Even without such constraints, large heat sinks can actually prove counterproductive in an environment crowded with electronic components. Assuming that air issues from a single source, any heat sink will block the flow and create downstream regions of thermal and velocity wake. Air in the wake moves slowly and randomly, retarding efficient convection. Although the wake has little effect on the transfer of heat from the wake-producing heat sink, it can significantly degrade the performance of downstream heat sinks disposed in the wake, since air in the wake is hotter and moves more slowly than the unimpeded airflow. The amount of wake created by a given heat sink depends on its profile. Accordingly, large heat sinks affect downstream components most severely, and it can prove difficult to design heat sinks that facilitate sufficient convection from one component without unacceptable effects on other components.
One proposed solution to this limiting tradeoff is a delta-wing design that produces longitudinal vortices in the direction of the airflow; see Lehmann & Huang, 171 Heat Transfer in Electronic Equipment 11 (ASME 1991). A longitudinal vortex will disrupt downstream wake, mixing the hot, slowly moving air in the center of the wake with cooler, high-velocity air outside the wake. This results in improved cooling of downstream components.
Unfortunately, the delta-wing design has drawbacks. It is mounted to the side of the component to be cooled, increasing the effective footprint. The device must also be placed directly in the path of the airflow. These orientation constraints impose design overhead on board architecture, since the layout must accommodate the vortex generators. Moreover, the delta-wing devices merely augment the performance of an existing heat sink by altering the airflow. They do not conduct heat away from electronic components. And finally, the relatively large profile of the delta-wing devices necessarily reduces the effective velocity of the airflow; although the worst effects of wake may be ameliorated, a reduction in velocity will nonetheless diminish the overall cooling rate otherwise obtainable with a given air source.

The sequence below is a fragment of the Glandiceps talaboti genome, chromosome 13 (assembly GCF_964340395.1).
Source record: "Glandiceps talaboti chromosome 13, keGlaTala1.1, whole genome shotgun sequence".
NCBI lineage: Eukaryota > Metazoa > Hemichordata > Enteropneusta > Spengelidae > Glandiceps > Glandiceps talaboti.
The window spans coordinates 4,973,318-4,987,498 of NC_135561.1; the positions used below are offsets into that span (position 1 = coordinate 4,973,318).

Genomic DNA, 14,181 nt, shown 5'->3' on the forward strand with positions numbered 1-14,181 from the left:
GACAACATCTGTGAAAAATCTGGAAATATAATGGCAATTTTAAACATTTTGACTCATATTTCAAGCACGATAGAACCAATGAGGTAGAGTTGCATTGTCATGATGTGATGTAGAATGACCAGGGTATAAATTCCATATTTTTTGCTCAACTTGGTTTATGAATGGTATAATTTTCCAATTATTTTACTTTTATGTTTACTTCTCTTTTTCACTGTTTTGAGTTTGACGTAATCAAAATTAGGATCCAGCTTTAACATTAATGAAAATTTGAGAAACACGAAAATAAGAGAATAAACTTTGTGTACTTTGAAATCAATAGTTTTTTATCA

The present invention is a cooling device that achieves longitudinal vortex formation while also conducting heat from the electronic component to be cooled--i.e., acting as a heat sink. The design does not increase the footprint of the component, nor does it reduce airflow pressure more than conventional heat sinks. Furthermore, the device of the present invention is omnidirectional, i.e., its orientation with respect to an airflow is not critical.
The invention includes at least one heat-conductive plate having a plurality of evenly distributed pairs of vanes that depend from the edge of the plate and flare in alternating, transverse directions. A post depends from the bottom-most plate (if the device contains more than one) and mounts directly to the component to be cooled. The shape of the plate is not critical (although, as discussed below, a round shape offers greatest flexibility), and the footprint of the plate preferably matches that of the component to be cooled.
The foregoing discussion will be understood more readily from the following detailed description of the invention, when taken in conjunction with the accompanying drawings, in which:
FIG. 1 is an isometric view of a round, single-plate embodiment of the present invention, mounted on a representative electronic component;
FIG. 2 is an elevational view of the embodiment illustrated in FIG. 1;
FIG. 3 is an elevational view of a round, multiple-plate embodiment of the present invention, mounted on a representative electronic component;
FIG. 4 is a plan view of a square-plate embodiment of the present invention; and
FIG. 5 is an elevational view of a pair of the embodiments depicted in FIGS. 1 and 2, marked to show distances related to preferred usage.